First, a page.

> Finally, after 7 trillion years, the star reaches the ZAMS. Unlike more  
> massive red dwarves, however, reaching the ZAMS does not reinvigorate  
> convection, and the convective core continues to shrink, until the star  
> has a fully radiative core. Without convection, the hydrogen in the core  
> is not replenished, and as it is depleted, burning moves into a shell that  
> moves outward as the star ages. However, thus far, temperatures in the  
> core have been just sufficient to burn hydrogen, but have remained too low  
> to burn He3, resulting in a core that is mostly He3. As the hydrogen  
> burning shell moves outward, temperatures in the core become high enough  
> to start He3 fusion and complete the pp chain, which causes convection in  
> the core to restart for a while.
> As He3 is depleted in the core, convection dies down again, and He3  
> burning itself moves out into a shell. Through all of this, the star  
> increases gradually in luminosity, but more rapidly in temperature, so  
> that its HR track takes a wider angle to its original pre-main-sequence  
> track than a typical low-mass red dwarf. The track has a couple jogs in it  
> near events like He3 ignition, but is fairly straight. When the star  
> reaches an age of about 90 Tyr, however, the helium shell reaches  
> approximately the radius at which the radiative shell originally formed,  
> and, one of two things happens: either He3 fusion falters, followed by a  
> general cessation of fusion altogether and a transition to a layered  
> He4/He3/H white dwarf, or (actually the first case that I ran across) He3  
> fusion transitions to an abrupt thermal runaway. This presumably happens  
> because of the degenerate conditions and the fact that, unlike He3 burning  
> in more massive stars, almost all of the hydrogen in the He3 burning shell  
> has already been converted to He3, so He3 burning isn't limited by the  
> rate of He3 formation. However, it is not obvious to me why this seems to  
> suddenly develop after trillions of years of stable burning when the He3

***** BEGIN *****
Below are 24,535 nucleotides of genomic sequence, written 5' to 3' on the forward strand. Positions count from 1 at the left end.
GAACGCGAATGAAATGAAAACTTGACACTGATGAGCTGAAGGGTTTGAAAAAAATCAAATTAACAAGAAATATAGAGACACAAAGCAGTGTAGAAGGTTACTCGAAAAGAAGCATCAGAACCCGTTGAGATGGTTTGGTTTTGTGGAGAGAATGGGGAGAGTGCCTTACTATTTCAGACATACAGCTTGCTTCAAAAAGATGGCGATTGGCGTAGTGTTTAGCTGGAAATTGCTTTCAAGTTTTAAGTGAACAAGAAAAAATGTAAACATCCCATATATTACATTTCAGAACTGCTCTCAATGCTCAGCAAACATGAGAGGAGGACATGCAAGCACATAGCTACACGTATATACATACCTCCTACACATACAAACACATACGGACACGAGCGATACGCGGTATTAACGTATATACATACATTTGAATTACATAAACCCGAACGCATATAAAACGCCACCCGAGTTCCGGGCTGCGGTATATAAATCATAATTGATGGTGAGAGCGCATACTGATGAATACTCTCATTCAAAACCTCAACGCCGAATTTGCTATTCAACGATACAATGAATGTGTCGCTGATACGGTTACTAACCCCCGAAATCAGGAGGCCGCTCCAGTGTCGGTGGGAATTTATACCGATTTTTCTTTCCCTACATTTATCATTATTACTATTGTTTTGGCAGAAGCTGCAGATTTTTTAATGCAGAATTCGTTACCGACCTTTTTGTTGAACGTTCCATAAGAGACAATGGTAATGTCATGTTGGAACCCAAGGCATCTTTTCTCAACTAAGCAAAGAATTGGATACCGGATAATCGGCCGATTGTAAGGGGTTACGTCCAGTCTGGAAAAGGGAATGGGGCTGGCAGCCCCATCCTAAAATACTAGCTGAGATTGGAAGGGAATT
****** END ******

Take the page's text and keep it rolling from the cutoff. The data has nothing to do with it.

> shell reaches a given radius, rather than happening with the initial  
> ignition of He3 fusion in the core.
> During the runaway event, the power output of the He3 burning shell jumps  
> by a factor of around 1e10 from around 1e-4.7 L_sun to about 1e5.3 L_sun,  
> and the star begins an ascent up what I call the "green giant branch", to  
> a maximum radius of about 0.5 R_sun (the radius before the flash is about  
> 0.05 R_sun). I call it a "green giant" because the star grows continuously  
> hotter as it grows in radius and luminosity, which would suggest the term  
> "blue giant", but that already refers to something else (and the star  
> never gets bluer than a K spectral type). When the star reaches the tip of  
> the GGB, it has an inert, radiative core, is convective up from the region  
> where the He3 flash occured up to the surface (at the beginning of the  
> flash the radiative boundary is above the point where the flash takes  
> place), and reaches a maximum temperature of ~4500K and maximum surface  
> luminosity of 0.1 L_sun.
> The star then leaves the GGB on a track slightly to the right of it. It  
> contracts in several pulses, with more minor He3 flashes ending and  
> briefly reversing each contraction phase. Each contraction phase drives  
> convection deeper into the star, moving the burning region further inward  
> toward the core as previously inert regions receive fresh He3 and H.  
> Finally, the star settles down into a fully convective object at about  
> 1e-2 L_sun, beginning a sort of "second main sequence". Actually, the star  
> only becomes fully convective if I have use_Ledoux_criterion off,  
> otherwise a semiconvective region remains near the core which never fully  
> mixes, but this doesn't make much difference to the final structure of the  
> star; As with more typical red dwarves, convection eventually gives way to  
> a radiative core as hydrogen and He3 are depleted, and the star finally  
> settles into a He4 white dwarf phase, and the profile of nuclear  
> abundances from core to surface is pretty much the same in the end whether  
> full convection reached the core or not. Between the onset of the "second  
> main sequence" and the cessation of fusion, about a trillion years  
> elapses, in which time the star maintains a fairly constant luminosity,  
> moving straight left on the HR plot and crossing its previous GGB track.
> The transition from brown dwarf to minimal main-sequence star to  
> traditional red dwarf is very sharp for a given initial composition and  
> set of starting parameters, on the order of a millionth of the mass of the  
> star (meaning less than one Earth mass!). As such, the variation in the  
> mass at which the transition occurs varies with changes in the composition  
> of the star or simulation parameters such as the number of grid points by  
> an amount much greater than the width of the transition. Probing the  
> dynamics of the transition is complicated by the fact that the simulation  
> seems to be rather "noisy" with respect to changes in mass on the order of  
> the width of the transition: masses over the transition mass can be found